Next, refer to FIGS. 3( a) and 3(b). The liquid crystal display device 100 includes the alignment sustaining layers 34 a and 34 b. The alignment sustaining layers 34 a and 34 b function to fix an alignment of the liquid crystal molecules 42 a which occurs in the presence of an electric fields. Specifically, the monomer is polymerized as described above to form the alignment sustaining layers 34 a and 34 b during a period when the liquid crystal molecules 42 a are in the alignment shown in FIG. 4( b) (the alignment of molecules in a plane of the liquid crystal layer is as shown in FIG. 12( c)), so that this alignment of the liquid crystal molecules 42 a is fixed.

Note that, as shown FIG. 4( b), the liquid crystal molecules 42 a in the closest vicinity of the vertical alignment films are under the strong anchoring effect and are therefore oriented vertical to the surfaces of the vertical alignment films even in the presence of a voltage which is to be applied during light irradiation (e.g., about 10 V which is higher than the white display voltage). Thus, the liquid crystal molecules 42 a fixed by the alignment sustaining layers 34 a and 34 b formed over the vertical alignment films only have a slight tilt (1° to 5°) from the vertical direction (pretilt angle of 85° to 89°) as schematically shown in FIG. 3( a). As seen from the comparison of FIG. 3( a) and FIG. 3( b), the alignment of the liquid crystal molecules 42 a fixed by the alignment sustaining layers 34 a and 34 b scarcely changes even when a voltage is applied.

The liquid crystal display device 100 of an embodiment of the present invention has the alignment sustaining layers 34 a and 34 b and therefore exhibits an alignment of the liquid crystal molecules pretilted in predetermined directions as shown in FIG. 3( a) even in the absence of an applied voltage. The alignment which occurs in this condition conforms to the alignment of the liquid crystal molecules 42 a which occurs in a white display state (in the presence of an applied voltage) as shown in FIG. 3( b). As a result, the alignment of the liquid crystal molecules is advantageously stable even at low gray scale levels.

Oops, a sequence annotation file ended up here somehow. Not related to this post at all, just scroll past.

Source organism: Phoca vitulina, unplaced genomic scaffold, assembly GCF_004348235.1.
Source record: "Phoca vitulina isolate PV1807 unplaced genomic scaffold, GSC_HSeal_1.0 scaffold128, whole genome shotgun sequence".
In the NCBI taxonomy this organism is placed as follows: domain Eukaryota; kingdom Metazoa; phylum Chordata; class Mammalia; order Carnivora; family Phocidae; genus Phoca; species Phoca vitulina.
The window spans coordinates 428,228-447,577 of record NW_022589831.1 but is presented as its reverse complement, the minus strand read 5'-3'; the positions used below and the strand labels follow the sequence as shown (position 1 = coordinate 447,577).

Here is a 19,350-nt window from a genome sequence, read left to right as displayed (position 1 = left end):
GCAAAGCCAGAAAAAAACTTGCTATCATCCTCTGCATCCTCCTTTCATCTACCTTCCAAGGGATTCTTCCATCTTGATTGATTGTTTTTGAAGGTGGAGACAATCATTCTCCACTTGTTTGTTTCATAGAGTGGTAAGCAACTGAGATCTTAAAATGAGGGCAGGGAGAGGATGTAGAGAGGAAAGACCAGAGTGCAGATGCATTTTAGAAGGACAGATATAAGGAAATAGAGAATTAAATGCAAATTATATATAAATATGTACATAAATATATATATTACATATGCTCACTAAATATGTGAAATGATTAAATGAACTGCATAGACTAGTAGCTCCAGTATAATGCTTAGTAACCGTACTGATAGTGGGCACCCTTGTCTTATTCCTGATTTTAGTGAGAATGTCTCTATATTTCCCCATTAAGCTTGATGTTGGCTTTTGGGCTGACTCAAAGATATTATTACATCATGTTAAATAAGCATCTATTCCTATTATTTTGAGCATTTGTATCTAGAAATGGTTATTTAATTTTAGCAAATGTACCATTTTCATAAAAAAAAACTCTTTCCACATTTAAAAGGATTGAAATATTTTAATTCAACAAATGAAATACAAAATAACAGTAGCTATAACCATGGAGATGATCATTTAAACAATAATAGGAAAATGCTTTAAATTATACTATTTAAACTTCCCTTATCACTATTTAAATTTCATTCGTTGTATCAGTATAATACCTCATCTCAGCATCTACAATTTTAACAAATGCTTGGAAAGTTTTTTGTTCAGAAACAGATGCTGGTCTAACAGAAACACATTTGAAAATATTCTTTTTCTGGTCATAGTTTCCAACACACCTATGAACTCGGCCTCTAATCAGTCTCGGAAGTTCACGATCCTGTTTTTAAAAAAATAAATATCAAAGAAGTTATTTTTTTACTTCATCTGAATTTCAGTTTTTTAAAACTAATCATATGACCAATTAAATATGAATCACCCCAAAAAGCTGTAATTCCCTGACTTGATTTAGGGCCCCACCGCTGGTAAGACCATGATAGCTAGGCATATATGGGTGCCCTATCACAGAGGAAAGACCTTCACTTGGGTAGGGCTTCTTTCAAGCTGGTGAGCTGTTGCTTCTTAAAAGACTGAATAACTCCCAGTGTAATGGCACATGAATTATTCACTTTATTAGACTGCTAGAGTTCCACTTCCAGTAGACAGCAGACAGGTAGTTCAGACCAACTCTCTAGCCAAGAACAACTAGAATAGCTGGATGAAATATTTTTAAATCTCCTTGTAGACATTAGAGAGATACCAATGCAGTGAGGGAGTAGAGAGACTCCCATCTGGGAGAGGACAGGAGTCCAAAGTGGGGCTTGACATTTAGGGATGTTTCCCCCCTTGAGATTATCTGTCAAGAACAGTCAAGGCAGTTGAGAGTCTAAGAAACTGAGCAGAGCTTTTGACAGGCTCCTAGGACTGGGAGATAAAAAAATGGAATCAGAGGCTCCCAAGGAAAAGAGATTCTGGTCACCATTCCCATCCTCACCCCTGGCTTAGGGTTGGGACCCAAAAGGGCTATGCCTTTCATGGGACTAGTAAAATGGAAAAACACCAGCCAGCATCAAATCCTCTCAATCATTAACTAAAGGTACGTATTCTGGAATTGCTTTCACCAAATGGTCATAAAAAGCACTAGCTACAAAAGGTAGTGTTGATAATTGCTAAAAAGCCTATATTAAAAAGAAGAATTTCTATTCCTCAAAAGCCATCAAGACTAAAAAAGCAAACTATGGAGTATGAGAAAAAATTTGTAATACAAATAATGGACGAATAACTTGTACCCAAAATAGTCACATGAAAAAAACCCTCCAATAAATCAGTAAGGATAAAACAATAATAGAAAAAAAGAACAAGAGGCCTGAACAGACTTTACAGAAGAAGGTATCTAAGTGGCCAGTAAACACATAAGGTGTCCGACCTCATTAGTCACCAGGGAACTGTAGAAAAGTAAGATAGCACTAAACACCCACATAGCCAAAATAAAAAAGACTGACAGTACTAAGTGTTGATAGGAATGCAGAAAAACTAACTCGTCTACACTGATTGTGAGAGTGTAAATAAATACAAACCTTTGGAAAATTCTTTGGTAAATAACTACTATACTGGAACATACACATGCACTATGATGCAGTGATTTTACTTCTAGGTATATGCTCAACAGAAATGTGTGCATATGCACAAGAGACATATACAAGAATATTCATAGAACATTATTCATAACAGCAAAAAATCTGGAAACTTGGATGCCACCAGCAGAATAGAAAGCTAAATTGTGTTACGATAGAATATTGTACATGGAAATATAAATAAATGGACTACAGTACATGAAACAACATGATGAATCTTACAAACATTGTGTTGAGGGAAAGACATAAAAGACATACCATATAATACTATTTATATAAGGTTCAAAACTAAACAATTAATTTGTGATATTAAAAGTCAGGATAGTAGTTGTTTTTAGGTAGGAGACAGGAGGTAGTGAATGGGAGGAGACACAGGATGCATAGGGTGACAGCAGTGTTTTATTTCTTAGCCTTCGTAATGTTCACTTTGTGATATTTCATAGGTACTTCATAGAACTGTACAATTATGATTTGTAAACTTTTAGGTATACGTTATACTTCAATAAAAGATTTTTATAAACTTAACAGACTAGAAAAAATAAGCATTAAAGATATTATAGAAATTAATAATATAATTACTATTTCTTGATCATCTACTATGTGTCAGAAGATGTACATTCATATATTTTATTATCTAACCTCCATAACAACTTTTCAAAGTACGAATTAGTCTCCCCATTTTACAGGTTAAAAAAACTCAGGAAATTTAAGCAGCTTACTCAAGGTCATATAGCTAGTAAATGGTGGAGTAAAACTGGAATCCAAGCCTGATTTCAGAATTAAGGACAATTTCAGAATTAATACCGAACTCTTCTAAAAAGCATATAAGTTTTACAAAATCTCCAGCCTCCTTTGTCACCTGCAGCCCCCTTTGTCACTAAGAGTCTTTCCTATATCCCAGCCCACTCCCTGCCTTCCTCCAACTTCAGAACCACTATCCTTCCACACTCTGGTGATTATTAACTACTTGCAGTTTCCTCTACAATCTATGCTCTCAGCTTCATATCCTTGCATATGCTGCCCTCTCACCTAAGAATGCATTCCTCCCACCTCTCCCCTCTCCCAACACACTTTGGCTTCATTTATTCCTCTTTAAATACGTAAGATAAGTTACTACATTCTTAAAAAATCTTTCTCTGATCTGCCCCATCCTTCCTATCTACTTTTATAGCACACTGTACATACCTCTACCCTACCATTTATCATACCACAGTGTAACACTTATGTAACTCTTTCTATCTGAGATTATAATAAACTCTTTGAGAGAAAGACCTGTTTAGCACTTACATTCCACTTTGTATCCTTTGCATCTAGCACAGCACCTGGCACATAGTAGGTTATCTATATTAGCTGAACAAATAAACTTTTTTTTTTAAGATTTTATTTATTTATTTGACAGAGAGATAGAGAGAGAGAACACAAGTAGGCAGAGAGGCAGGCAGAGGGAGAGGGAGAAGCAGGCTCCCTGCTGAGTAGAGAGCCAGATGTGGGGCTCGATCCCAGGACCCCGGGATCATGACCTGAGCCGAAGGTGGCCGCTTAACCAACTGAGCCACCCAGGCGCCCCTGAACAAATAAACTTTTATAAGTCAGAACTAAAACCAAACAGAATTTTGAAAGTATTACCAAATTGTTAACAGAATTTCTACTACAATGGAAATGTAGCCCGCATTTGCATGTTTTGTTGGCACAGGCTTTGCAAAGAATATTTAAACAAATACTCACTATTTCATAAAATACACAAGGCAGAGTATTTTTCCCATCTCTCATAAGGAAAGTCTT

Next, the effects resulting from application of the PSA technology (i.e., provision of the alignment sustaining layers) are described in terms of optical characteristics with reference to the gamma characteristics shown in FIGS. 5( a) and 5(b). FIGS. 5( a) and 5 (b) are graphs showing the gamma characteristics of a liquid crystal display device which were obtained by simulation. The abscissa axis represents the gray scale levels which are to be displayed (herein, 256 gray scale levels from “0” to “255”), and the ordinate axis represents the gray scale levels which are actually observed. Each graph shows gamma characteristics obtained by oblique viewing angle observation of a liquid crystal display device which is designed such that a predetermined gamma characteristic (gamma=2.2) is supposed to be obtained when observed from a position in front of the display device (in a direction perpendicular to the display surface). Specifically, the gamma characteristics were obtained for a PSA device and a non-PSA device under the conditions that the viewing angle (the angle inclined from the normal of the display surface (polar angle)) is 45°, and the azimuth of the inclination of the viewing angle is a horizontal direction (3 o'clock direction, azimuthal angle 0°) or a vertical direction (12 o'clock direction, azimuthal angle 90°). To examine the effects of an oblique electric field generated at an edge portion of a pixel electrode, FIG. 5( a) shows the results from the pixel pitch of 25.5 μm×40.0μm (the aspect ratio is 1.6), and FIG. 5( b) shows the results from the pixel pitch of 59.0 μm×61.0 μm (the aspect ratio is 1:1). Unless otherwise specified, the aspect ratio is expressed as the vertical length relative to the horizontal length that is fixed to 1. In general, the horizontal length is shorter than the vertical length. Note that the pixel size is slightly smaller than the pixel pitch.